Title: Good As Gone
Author: Amy Gentry
Publisher: Mariner Books
Release Date: July 16, 2016
Book Source: Audio Book
“Anna’s daughter Julie was kidnapped from her own bedroom when she was thirteen years old, while Anna slept just downstairs, unaware that her daughter was being ripped away from her. For eight years, she has lived with the guilt and the void in her family, hoping against hope that Julie is still alive. And then one night, the doorbell rings. A young woman who appears to be Julie is finally, miraculously, home safe. Anna and the rest of the family are thrilled, but soon Anna begins to see holes in Julie’s story. When she is contacted by a former detective turned private eye, she is forced to wonder if this young woman is even her daughter at all. And if she isn’t Julie, what is it that she wants?” – Amazon
Guest Review by Heather
I should preface my review by letting you know that I listened to the audio book so that could be part of why the book was confusing at times. The book is written by two different narrators – this can take some figuring out as one of the characters goes through a minimum of five names in reverse chronological order throughout the book. The transitions with the multi-named character are choppy at best and downright confusing at worst.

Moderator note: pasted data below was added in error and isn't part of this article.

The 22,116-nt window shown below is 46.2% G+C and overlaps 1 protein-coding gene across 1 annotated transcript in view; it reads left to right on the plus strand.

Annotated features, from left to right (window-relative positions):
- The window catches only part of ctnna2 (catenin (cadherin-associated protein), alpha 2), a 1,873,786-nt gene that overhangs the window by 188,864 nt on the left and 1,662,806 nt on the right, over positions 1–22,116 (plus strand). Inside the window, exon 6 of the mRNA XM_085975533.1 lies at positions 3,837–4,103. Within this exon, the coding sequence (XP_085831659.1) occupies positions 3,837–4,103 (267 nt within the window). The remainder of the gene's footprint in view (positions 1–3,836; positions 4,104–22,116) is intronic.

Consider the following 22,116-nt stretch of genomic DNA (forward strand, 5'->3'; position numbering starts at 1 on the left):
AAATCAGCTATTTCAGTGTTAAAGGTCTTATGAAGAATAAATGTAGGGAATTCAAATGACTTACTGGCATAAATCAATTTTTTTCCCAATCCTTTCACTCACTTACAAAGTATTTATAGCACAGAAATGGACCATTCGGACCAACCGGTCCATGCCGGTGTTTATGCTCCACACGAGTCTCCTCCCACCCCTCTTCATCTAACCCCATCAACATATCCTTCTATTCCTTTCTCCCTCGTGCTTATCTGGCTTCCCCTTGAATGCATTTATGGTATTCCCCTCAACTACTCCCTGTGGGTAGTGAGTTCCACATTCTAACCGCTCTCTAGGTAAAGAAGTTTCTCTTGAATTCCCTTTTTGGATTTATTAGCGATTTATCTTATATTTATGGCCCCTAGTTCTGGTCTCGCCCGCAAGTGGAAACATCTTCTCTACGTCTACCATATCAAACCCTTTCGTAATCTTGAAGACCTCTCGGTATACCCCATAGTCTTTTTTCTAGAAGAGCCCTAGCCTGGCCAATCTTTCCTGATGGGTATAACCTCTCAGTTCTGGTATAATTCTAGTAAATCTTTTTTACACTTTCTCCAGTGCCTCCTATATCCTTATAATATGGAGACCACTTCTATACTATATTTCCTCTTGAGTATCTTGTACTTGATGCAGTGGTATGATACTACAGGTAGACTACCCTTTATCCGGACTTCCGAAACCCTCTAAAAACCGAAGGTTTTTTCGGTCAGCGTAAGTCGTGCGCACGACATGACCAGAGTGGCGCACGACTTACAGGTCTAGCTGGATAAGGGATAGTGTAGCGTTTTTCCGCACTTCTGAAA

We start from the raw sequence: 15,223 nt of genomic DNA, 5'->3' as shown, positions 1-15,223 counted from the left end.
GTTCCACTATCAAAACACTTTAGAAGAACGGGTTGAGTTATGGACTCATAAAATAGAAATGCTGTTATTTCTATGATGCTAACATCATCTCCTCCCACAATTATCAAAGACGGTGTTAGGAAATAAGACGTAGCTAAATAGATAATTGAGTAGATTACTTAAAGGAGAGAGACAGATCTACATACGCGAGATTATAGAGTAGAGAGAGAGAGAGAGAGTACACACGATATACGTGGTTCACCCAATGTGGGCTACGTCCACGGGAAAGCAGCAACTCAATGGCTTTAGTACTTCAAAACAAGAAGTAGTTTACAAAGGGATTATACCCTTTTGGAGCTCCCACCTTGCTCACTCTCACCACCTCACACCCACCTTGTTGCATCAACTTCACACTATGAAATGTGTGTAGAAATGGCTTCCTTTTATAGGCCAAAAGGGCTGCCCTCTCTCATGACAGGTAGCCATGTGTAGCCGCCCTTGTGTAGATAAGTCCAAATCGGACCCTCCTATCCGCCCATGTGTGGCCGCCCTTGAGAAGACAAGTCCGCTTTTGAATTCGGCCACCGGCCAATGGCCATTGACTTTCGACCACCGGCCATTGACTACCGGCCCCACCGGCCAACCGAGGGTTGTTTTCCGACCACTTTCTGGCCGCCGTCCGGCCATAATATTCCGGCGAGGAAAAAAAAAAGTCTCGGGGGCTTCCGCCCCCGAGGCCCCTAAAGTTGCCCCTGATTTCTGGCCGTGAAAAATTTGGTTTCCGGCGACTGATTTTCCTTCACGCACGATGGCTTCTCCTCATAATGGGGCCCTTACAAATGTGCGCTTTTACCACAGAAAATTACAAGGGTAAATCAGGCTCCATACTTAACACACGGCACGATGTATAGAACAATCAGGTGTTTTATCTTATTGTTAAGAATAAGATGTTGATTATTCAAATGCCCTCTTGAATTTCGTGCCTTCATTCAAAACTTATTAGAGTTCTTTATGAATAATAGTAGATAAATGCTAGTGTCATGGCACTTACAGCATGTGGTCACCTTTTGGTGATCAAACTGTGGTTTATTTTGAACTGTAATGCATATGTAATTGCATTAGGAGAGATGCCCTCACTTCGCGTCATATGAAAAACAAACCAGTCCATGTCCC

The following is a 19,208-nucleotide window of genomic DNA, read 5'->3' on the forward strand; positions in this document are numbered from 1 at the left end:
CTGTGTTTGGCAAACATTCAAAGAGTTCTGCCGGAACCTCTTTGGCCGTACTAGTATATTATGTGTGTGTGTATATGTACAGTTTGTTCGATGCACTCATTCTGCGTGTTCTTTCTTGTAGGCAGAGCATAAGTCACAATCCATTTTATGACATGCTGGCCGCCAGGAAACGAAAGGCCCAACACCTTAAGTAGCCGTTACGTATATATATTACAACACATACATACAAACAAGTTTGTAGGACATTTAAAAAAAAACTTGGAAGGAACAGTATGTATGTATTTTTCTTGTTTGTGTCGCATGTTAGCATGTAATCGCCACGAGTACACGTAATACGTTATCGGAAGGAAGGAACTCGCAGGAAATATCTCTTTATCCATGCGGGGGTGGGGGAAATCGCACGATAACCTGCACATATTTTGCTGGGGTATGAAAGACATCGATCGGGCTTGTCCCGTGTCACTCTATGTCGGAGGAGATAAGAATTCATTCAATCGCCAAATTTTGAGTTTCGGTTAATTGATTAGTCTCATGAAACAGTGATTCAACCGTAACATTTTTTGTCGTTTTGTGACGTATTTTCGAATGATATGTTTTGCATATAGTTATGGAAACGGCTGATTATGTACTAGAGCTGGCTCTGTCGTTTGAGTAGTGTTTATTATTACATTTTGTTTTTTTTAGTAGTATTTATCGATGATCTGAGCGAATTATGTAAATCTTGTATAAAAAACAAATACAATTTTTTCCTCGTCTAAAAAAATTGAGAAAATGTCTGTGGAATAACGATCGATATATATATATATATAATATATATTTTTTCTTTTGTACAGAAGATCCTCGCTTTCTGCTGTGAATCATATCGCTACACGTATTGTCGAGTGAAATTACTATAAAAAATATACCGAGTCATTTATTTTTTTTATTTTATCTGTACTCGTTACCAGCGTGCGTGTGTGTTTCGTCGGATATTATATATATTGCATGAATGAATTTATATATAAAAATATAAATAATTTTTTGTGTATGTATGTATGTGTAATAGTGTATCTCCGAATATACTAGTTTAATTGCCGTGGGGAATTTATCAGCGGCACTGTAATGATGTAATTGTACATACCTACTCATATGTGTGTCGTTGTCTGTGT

There are some unforeseen plot twists that keep you engaged and make this a fast read. I didn’t care too much for the explanations at the end – just kinda lost me at that point. The ending hurriedly, and I mean hurriedly, tries to tie this all together, but leaves many unanswered questions or unrealistically vague answers.
Fans of suspense will probably appreciate knowing going into the read, that the character changes names throughout, to help them avoid the confusion that stems from that portion.
SPOILERS: The plot relies on the missing daughter not really having a thorough doctor examination (blood sample, DNA test) upon her return, which I am assuming in this day and age would be unheard of. As well as a child who easily sneaks into and out of the foster care system and brushes with police without registering as a missing child.
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